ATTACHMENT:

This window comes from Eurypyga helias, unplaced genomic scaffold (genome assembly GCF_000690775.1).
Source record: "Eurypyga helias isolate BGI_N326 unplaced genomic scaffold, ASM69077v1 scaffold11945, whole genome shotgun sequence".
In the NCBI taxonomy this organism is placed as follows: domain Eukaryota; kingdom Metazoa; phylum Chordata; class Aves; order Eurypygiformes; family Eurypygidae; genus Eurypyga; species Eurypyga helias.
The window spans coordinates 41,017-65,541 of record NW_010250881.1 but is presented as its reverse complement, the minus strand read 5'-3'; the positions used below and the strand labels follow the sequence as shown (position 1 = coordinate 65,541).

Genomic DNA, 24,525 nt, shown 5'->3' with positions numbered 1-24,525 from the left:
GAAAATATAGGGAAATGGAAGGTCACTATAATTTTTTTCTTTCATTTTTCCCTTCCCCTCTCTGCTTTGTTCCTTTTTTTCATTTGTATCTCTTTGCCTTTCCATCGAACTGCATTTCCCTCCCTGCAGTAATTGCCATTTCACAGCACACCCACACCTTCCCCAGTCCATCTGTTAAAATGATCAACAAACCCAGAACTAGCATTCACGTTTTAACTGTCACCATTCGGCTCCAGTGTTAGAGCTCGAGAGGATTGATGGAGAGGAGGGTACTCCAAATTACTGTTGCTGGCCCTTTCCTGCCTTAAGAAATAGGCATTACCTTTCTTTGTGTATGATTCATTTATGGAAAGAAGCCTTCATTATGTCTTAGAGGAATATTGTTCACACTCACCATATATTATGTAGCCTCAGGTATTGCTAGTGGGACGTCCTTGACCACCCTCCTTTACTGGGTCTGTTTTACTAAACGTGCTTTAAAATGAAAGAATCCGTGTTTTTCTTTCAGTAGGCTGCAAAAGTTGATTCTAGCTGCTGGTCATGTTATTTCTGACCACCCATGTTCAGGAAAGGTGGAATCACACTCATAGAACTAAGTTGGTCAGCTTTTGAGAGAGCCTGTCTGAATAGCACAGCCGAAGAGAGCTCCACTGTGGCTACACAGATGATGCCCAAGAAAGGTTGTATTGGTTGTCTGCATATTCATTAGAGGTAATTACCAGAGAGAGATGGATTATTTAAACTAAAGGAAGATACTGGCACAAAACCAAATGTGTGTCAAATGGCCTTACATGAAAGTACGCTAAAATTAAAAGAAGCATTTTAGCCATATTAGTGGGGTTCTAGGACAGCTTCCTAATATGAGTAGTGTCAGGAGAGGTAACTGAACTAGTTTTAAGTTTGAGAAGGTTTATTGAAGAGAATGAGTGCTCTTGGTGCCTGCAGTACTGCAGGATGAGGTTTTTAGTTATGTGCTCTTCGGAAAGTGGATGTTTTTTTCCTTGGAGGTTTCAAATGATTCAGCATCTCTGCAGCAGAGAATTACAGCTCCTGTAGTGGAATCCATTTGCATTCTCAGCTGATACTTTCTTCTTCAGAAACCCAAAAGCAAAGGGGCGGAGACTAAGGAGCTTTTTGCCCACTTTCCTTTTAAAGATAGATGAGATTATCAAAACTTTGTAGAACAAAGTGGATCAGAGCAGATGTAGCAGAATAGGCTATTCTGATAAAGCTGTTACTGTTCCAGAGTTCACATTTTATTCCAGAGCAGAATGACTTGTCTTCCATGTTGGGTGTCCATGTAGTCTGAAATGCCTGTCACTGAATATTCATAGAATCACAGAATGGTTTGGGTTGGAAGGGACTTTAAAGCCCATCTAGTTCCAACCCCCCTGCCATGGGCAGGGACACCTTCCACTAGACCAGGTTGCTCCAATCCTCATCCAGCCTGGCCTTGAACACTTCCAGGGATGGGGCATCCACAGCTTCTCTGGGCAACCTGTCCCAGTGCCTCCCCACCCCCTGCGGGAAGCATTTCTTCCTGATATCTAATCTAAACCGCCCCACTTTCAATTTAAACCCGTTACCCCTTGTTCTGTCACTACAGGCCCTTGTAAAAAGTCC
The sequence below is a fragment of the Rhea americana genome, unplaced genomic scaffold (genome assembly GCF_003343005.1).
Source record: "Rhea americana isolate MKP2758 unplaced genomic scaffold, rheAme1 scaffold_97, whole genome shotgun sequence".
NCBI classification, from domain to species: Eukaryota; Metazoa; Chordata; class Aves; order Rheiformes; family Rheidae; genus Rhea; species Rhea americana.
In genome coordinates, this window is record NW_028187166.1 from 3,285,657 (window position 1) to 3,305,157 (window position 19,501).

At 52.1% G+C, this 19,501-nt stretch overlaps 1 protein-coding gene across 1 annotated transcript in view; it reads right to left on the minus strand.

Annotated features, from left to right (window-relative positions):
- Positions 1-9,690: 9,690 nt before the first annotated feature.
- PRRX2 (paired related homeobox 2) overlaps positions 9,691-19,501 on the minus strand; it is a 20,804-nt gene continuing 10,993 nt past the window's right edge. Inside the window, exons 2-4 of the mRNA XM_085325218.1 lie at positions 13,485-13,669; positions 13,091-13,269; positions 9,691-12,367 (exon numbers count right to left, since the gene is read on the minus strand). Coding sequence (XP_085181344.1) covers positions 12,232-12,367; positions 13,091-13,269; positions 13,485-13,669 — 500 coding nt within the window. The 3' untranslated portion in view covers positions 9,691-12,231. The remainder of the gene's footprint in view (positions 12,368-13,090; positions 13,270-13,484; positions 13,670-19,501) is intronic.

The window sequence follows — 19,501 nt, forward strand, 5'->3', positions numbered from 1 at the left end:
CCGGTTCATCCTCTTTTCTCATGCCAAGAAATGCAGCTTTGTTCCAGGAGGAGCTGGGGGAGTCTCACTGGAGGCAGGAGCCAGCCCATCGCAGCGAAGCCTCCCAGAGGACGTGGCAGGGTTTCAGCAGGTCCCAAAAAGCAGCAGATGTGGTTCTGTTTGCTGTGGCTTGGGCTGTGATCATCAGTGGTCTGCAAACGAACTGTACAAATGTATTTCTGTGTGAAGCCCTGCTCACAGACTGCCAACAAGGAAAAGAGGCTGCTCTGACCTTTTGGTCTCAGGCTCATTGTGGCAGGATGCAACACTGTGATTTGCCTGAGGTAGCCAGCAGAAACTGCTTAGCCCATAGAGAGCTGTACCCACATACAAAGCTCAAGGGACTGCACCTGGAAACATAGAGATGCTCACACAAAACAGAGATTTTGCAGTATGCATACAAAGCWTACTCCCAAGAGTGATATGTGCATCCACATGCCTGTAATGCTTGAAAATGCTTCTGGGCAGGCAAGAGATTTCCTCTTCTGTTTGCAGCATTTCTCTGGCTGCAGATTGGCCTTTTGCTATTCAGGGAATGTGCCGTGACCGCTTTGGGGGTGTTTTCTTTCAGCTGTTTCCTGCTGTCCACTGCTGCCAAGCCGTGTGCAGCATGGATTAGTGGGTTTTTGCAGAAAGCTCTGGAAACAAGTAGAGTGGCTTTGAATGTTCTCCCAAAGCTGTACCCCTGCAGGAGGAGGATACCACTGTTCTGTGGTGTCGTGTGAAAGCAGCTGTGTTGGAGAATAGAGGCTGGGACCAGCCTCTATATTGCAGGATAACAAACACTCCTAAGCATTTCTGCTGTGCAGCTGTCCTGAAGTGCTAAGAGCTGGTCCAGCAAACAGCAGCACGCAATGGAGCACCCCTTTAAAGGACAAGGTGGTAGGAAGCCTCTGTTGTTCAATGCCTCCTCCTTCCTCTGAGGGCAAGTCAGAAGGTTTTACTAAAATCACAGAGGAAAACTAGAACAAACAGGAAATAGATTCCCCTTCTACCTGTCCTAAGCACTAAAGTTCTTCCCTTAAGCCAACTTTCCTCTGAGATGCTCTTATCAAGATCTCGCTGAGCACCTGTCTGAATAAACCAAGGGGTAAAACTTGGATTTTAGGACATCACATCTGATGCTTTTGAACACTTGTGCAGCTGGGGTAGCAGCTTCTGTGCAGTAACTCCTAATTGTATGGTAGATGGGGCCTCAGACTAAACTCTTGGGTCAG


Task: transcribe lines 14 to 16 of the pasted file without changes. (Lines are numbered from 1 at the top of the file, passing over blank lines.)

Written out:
- PRRX2 (paired related homeobox 2) overlaps positions 9,691-19,501 on the minus strand; it is a 20,804-nt gene continuing 10,993 nt past the window's right edge. Inside the window, exons 2-4 of the mRNA XM_085325218.1 lie at positions 13,485-13,669; positions 13,091-13,269; positions 9,691-12,367 (exon numbers count right to left, since the gene is read on the minus strand). Coding sequence (XP_085181344.1) covers positions 12,232-12,367; positions 13,091-13,269; positions 13,485-13,669 — 500 coding nt within the window. The 3' untranslated portion in view covers positions 9,691-12,231. The remainder of the gene's footprint in view (positions 12,368-13,090; positions 13,270-13,484; positions 13,670-19,501) is intronic.

The window sequence follows — 19,501 nt, forward strand, 5'->3', positions numbered from 1 at the left end:
CCGGTTCATCCTCTTTTCTCATGCCAAGAAATGCAGCTTTGTTCCAGGAGGAGCTGGGGGAGTCTCACTGGAGGCAGGAGCCAGCCCATCGCAGCGAAGCCTCCCAGAGGACGTGGCAGGGTTTCAGCAGGTCCCAAAAAGCAGCAGATGTGGTTCTGTTTGCTGTGGCTTGGGCTGTGATCATCAGTGGTCTGCAAACGAACTGTACAAATGTATTTCTGTGTGAAGCCCTGCTCACAGACTGCCAACAAGGAAAAGAGGCTGCTCTGACCTTTTGGTCTCAGGCTCATTGTGGCAGGATGCAACACTGTGATTTGCCTGAGGTAGCCAGCAGAAACTGCTTAGCCCATAGAGAGCTGTACCCACATACAAAGCTCAAGGGACTGCACCTGGAAACATAGAGATGCTCACACAAAACAGAGATTTTGCAGTATGCATACAAAGCWTACTCCCAAGAGTGATATGTGCATCCACATGCCTGTAATGCTTGAAAATGCTTCTGGGCAGGCAAGAGATTTCCTCTTCTGTTTGCAGCATTTCTCTGGCTGCAGATTGGCCTTTTGCTATTCAGGGAATGTGCCGTGACCGCTTTGGGGGTGTTTTCTTTCAGCTGTTTCCTGCTGTCCACTGCTGCCAAGCCGTGTGCAGCATGGATTAGTGGGTTTTTGCAGAAAGCTCTGGAAACAAGTAGAGTGGCTTTGAATGTTCTCCCAAAGCTGTACCCCTGCAGGAGGAGGATACCACTGTTCTGTGGTGTCGTGTGAAAGCAGCTGTGTTGGAGAATAGAGGCTGGGACCAGCCTCTATATTGCAGGATAACAAACACTCCTAAGCATTTCTGCTGTGCAGCTGTCCTGAAGTGCTAAGAGCTGGTCCAGCAAACAGCAGCACGCAATGGAGCACCCCTTTAAAGGACAAGGTGGTAGGAAGCCTCTGTTGTTCAATGCCTCCTCCTTCCTCTGAGGGCAAGTCAGAAGGTTTTACTAAAATCACAGAGGAAAACTAGAACAAACAGGAAATAGATTCCCCTTCTACCTGTCCTAAGCACTAAAGTTCTTCCCTTAAGCCAACTTTCCTCTGAGATGCTCTTATCAAGATCTCGCTGAGCACCTGTCTGAATAAACCAAGGGGTAAAACTTGGATTTTAGGACATCACATCTGATGCTTTTGAACACTTGTGCAGCTGGGGTAGCAGCTTCTGTGCAGTAACTCCTAATTGTATGGTAGATGGGGCCTCAGACTAAACTCTTGGGTCAG